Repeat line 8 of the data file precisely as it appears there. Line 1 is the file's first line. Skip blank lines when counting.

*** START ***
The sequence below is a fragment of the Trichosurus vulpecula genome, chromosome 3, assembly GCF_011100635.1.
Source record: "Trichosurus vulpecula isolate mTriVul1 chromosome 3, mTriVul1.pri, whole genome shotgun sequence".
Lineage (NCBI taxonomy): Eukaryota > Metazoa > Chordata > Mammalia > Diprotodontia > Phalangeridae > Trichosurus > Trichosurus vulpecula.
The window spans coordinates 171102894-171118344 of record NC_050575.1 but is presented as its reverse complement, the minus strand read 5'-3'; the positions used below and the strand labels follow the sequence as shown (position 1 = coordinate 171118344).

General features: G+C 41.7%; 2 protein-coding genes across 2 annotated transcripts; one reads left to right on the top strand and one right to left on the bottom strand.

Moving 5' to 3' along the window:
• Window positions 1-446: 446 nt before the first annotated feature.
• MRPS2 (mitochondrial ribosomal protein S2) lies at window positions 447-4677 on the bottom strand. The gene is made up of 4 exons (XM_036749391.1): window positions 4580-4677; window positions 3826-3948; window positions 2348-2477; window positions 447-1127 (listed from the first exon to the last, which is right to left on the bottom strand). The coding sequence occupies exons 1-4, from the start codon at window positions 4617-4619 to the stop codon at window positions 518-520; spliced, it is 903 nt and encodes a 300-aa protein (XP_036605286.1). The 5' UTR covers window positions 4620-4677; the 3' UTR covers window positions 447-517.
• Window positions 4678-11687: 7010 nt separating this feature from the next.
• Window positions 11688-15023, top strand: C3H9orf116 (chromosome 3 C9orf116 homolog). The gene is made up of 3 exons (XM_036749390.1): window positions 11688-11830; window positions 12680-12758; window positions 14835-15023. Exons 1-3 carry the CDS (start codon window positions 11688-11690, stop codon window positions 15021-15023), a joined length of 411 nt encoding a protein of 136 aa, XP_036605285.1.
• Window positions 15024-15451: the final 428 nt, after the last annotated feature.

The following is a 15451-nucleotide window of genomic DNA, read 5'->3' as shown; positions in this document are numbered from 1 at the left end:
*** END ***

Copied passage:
• MRPS2 (mitochondrial ribosomal protein S2) lies at window positions 447-4677 on the bottom strand. The gene is made up of 4 exons (XM_036749391.1): window positions 4580-4677; window positions 3826-3948; window positions 2348-2477; window positions 447-1127 (listed from the first exon to the last, which is right to left on the bottom strand). The coding sequence occupies exons 1-4, from the start codon at window positions 4617-4619 to the stop codon at window positions 518-520; spliced, it is 903 nt and encodes a 300-aa protein (XP_036605286.1). The 5' UTR covers window positions 4620-4677; the 3' UTR covers window positions 447-517.